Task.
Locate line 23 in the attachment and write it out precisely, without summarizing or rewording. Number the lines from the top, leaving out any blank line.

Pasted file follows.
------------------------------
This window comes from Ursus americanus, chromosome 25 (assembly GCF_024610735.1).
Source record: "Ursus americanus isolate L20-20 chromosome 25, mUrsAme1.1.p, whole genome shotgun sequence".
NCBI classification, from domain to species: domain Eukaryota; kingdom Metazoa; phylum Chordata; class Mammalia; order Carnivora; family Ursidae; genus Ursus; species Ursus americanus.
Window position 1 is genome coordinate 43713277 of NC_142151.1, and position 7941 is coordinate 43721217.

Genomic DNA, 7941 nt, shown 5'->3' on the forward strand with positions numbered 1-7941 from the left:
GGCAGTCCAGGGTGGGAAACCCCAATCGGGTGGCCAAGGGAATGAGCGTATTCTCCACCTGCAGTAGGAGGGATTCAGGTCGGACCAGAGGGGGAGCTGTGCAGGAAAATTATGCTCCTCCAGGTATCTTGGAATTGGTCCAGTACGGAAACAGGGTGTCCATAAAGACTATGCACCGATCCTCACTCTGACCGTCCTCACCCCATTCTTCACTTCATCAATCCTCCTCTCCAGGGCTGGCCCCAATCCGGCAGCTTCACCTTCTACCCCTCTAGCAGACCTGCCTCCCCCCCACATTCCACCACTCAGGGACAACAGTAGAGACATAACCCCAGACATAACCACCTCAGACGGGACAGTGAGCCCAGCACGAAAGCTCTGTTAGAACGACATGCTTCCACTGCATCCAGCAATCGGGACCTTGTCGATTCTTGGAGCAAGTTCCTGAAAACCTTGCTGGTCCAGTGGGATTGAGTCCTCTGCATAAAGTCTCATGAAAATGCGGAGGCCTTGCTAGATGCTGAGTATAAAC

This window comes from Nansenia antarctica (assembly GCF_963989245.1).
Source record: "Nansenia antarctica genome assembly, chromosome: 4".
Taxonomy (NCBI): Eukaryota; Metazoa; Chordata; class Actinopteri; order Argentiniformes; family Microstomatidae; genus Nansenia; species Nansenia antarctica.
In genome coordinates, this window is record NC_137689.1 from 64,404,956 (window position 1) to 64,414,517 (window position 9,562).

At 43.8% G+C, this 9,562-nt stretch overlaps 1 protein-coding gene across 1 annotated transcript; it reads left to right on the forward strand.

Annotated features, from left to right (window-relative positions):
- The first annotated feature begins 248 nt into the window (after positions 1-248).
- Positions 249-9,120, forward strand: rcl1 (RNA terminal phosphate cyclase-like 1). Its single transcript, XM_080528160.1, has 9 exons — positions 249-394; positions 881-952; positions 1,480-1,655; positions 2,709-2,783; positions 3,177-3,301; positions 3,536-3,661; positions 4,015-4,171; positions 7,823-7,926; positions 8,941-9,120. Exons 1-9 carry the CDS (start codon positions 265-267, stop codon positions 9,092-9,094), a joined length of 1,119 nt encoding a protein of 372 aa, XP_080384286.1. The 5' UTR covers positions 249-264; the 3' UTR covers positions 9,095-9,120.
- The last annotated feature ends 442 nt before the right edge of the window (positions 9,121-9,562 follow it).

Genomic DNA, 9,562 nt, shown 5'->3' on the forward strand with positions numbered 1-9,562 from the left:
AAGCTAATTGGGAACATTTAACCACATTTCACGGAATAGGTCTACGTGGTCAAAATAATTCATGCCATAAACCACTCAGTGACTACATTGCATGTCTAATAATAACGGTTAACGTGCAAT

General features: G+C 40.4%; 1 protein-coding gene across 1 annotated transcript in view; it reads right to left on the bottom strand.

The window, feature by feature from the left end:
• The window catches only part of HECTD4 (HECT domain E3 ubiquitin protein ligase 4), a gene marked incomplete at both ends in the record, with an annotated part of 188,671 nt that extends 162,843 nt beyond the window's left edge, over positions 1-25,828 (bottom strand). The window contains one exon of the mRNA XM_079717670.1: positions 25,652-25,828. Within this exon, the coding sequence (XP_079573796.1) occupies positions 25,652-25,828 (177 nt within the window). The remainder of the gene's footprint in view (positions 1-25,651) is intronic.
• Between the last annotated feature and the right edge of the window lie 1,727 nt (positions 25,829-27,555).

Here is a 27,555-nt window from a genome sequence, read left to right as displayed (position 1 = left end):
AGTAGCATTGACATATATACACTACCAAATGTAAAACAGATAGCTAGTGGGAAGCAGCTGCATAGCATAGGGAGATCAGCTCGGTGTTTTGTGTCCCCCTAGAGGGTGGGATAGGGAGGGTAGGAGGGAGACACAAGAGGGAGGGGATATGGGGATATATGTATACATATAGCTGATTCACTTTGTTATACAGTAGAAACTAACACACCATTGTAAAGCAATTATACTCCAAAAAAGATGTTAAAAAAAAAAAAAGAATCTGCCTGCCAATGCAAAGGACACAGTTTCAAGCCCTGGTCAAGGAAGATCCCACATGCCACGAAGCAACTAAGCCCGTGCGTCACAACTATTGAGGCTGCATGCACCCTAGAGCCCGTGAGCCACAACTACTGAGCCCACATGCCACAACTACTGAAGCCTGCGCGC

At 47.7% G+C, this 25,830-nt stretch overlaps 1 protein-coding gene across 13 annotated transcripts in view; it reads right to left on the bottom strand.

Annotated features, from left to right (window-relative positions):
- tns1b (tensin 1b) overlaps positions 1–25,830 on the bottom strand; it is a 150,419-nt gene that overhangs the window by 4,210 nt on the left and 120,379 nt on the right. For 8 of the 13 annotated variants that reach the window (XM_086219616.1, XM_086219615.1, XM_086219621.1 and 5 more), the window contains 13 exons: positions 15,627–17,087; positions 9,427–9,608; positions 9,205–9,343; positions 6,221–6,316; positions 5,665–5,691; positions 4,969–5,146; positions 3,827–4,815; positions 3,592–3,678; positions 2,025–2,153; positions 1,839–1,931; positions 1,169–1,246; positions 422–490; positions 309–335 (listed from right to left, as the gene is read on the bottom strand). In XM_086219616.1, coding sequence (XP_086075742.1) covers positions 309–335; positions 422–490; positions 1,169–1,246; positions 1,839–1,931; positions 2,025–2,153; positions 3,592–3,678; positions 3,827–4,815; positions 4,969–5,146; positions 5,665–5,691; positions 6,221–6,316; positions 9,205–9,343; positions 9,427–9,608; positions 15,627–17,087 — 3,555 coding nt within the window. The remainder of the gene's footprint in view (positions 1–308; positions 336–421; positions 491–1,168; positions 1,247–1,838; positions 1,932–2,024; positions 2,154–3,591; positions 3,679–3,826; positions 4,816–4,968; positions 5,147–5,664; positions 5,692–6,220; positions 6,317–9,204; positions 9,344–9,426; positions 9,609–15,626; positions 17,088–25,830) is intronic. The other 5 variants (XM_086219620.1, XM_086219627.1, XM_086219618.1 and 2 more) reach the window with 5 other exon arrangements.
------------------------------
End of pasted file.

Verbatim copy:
AGTAGCATTGACATATATACACTACCAAATGTAAAACAGATAGCTAGTGGGAAGCAGCTGCATAGCATAGGGAGATCAGCTCGGTGTTTTGTGTCCCCCTAGAGGGTGGGATAGGGAGGGTAGGAGGGAGACACAAGAGGGAGGGGATATGGGGATATATGTATACATATAGCTGATTCACTTTGTTATACAGTAGAAACTAACACACCATTGTAAAGCAATTATACTCCAAAAAAGATGTTAAAAAAAAAAAAAGAATCTGCCTGCCAATGCAAAGGACACAGTTTCAAGCCCTGGTCAAGGAAGATCCCACATGCCACGAAGCAACTAAGCCCGTGCGTCACAACTATTGAGGCTGCATGCACCCTAGAGCCCGTGAGCCACAACTACTGAGCCCACATGCCACAACTACTGAAGCCTGCGCGC